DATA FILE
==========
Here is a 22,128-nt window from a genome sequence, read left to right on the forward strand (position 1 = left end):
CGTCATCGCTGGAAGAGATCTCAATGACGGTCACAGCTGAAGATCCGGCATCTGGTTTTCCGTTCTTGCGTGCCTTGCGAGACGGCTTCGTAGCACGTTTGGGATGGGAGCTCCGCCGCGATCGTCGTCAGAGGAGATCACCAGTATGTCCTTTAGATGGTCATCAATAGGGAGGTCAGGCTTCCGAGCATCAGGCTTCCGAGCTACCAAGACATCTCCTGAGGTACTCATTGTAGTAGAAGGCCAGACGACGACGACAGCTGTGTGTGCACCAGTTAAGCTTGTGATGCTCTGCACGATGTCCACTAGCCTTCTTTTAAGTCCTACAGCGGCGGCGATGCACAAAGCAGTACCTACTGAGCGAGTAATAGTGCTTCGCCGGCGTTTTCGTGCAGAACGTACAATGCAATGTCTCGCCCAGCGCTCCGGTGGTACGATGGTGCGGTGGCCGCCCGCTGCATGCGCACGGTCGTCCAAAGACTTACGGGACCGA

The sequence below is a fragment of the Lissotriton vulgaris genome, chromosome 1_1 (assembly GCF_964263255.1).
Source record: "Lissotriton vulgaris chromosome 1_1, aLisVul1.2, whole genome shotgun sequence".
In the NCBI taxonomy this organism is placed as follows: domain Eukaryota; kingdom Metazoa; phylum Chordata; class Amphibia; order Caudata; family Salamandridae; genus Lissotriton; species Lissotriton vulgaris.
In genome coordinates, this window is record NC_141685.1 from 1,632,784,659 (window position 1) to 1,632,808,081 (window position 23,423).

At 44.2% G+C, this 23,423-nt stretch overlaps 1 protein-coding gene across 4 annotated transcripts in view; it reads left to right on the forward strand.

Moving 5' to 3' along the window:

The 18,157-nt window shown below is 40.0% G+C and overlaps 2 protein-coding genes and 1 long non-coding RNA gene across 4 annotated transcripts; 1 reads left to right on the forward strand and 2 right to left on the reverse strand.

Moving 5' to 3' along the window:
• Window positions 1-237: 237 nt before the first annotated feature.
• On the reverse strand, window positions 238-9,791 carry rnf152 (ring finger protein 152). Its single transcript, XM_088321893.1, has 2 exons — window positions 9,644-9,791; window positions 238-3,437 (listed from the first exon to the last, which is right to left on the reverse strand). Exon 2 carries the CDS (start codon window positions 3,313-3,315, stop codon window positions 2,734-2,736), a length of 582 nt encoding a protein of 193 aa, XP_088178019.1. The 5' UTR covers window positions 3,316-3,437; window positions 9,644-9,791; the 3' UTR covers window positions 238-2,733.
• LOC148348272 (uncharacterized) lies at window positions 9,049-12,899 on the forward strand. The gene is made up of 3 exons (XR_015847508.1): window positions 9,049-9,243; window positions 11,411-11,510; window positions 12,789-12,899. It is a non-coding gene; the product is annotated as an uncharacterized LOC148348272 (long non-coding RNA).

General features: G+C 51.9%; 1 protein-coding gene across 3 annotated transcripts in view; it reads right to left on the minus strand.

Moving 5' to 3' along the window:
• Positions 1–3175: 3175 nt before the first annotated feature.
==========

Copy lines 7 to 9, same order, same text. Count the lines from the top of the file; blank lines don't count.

At 44.2% G+C, this 23,423-nt stretch overlaps 1 protein-coding gene across 4 annotated transcripts in view; it reads left to right on the forward strand.

Moving 5' to 3' along the window:

The 18,157-nt window shown below is 40.0% G+C and overlaps 2 protein-coding genes and 1 long non-coding RNA gene across 4 annotated transcripts; 1 reads left to right on the forward strand and 2 right to left on the reverse strand.